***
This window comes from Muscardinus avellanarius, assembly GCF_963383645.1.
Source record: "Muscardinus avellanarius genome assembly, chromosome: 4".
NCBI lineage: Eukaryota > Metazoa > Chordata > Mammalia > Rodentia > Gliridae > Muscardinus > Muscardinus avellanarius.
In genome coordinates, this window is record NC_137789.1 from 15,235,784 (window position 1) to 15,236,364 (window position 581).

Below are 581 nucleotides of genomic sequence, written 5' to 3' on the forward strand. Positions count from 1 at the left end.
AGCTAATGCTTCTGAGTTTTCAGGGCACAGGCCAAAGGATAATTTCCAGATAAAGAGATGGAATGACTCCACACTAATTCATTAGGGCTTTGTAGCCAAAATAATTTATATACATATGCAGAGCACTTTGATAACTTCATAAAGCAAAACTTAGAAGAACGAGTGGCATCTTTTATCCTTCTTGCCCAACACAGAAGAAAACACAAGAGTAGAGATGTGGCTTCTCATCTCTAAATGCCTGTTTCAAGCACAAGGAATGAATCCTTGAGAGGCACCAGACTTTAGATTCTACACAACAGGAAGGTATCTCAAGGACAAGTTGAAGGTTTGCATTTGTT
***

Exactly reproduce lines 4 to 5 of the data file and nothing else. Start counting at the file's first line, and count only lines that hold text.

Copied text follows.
In genome coordinates, this window is record NC_137789.1 from 15,235,784 (window position 1) to 15,236,364 (window position 581).

Below are 581 nucleotides of genomic sequence, written 5' to 3' on the forward strand. Positions count from 1 at the left end.